In the case of disability this tendency is reinforced by our own culture.  Of course disabled children can’t do what normal children do, society tells them.  Of course they won’t be independent.  Why discipline them when their lot in life is so hard, and time so short.  These children never learn how to manage money, how to do chores, how to save for what they want.  They never learn to apply themselves in school.  Their just biding time to obey the law, after all, the culture supposes.  They never plan for a life the way other children do.  They remain helpless.  These children never learn the skills necessary to manage their own health. Actually healthy children never learn to manage their own health either but that is a subject for another day.

The parental fear that underlies this phenomenon is perfectly natural and I would never blame a parent for having them.  However, the stunting of their child’s development is also real.  So what can be done?  Might I suggest using the power of why not.  Parents need to learn to examine if a door to see if it really needs to be shut on their child before they close it.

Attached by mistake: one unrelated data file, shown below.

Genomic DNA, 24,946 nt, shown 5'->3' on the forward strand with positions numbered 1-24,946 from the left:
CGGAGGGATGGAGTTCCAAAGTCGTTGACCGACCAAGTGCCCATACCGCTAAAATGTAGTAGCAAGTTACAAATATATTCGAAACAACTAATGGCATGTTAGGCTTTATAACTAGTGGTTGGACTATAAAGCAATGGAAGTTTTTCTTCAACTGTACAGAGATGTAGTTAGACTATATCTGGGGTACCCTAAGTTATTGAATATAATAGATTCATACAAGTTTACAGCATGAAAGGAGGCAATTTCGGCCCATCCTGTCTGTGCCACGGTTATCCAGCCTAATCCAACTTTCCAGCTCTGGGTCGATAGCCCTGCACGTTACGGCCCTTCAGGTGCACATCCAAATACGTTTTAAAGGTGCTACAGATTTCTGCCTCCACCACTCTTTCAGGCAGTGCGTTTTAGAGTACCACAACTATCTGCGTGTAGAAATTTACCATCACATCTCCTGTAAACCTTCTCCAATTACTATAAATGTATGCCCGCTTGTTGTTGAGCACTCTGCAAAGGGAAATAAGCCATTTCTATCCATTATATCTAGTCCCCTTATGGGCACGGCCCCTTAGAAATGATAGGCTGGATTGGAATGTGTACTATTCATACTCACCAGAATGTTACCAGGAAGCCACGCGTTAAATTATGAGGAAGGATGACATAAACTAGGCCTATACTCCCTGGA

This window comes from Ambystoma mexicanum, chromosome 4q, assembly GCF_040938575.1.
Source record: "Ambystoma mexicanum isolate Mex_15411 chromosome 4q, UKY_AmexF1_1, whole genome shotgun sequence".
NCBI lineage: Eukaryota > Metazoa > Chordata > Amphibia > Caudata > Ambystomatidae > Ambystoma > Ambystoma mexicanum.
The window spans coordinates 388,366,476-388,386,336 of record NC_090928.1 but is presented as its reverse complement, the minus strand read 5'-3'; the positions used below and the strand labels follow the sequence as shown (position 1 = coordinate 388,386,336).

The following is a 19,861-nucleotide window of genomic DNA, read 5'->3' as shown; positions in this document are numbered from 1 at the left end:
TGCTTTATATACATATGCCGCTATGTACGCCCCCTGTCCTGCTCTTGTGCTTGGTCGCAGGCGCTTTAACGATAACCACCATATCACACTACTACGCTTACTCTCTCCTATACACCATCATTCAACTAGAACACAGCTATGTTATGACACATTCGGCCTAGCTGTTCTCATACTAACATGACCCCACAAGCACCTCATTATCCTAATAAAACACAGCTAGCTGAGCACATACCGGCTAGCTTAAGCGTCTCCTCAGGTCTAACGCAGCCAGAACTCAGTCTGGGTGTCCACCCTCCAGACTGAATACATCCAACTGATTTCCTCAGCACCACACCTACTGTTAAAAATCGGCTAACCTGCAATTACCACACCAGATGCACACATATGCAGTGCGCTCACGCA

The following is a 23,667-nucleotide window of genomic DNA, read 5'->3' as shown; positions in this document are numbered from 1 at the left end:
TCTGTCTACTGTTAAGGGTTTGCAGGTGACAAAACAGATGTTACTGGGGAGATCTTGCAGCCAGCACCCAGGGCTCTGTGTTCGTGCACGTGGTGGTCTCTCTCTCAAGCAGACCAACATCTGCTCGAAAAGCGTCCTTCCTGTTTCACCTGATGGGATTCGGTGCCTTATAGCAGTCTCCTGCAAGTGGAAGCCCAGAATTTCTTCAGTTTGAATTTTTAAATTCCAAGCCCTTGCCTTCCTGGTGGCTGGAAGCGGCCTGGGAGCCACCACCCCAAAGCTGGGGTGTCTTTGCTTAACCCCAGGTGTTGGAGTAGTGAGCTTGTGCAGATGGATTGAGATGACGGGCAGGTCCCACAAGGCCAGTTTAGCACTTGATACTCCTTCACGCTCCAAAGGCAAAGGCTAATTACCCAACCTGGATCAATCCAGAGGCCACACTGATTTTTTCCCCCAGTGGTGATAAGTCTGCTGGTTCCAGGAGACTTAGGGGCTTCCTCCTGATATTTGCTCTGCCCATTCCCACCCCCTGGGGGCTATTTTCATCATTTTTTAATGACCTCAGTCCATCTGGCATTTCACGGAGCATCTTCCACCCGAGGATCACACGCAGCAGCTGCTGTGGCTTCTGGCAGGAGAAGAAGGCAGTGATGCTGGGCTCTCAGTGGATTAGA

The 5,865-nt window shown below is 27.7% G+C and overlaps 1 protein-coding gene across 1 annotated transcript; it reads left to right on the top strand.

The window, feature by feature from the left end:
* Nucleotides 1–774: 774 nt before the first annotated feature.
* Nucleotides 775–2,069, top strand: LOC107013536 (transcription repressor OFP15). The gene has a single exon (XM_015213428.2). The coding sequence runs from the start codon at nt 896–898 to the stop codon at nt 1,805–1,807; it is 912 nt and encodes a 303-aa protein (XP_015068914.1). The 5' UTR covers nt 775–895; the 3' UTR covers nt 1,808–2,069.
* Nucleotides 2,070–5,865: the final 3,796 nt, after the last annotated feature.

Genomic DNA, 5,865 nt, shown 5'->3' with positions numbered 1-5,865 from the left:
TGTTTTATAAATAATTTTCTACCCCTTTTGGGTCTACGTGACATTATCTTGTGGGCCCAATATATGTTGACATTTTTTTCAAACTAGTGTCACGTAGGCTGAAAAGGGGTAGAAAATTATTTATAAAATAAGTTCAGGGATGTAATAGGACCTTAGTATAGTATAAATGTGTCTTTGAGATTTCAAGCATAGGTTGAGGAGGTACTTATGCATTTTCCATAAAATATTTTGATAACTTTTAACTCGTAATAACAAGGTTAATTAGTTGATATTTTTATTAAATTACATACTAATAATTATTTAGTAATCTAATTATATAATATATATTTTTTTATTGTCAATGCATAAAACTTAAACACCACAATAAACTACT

If the child expresses a dream when they grow up, ask yourself “why not” before discouraging it. The amazing thing is that with a little imagination and creativity, most the answers to why not can also be addressed. Make sure the why not is a definitively impossible why not.  Otherwise, if they are of an age you would have them do chores, give them chores.  If they do something wrong, let them know.  If they want a part time job, let them look for a part time job.  If they talk about marriage or parenthood down the line, don’t assume it could never happen without a definitive reason why not..  Will they go through hurt and disappointment at times?  Absolutely.  We all do.  It is part of living a life.  They will also gain the tools they need to succeed in the process.

Always ask yourself if they really need to be treated differently than any other child in any given situation as a check to the unconscious hold your fears may have.  All people, even children with chronic conditions, are capable of much more than we typically want to give them credit for.  In general, It is safer to assume they can do more rather than less.  Just ask an eight year old small town kid who decided to take on Cystic Fibrosis by taking names and riding a bike.   He’s now practicing medicine somewhere in these United States and loving it.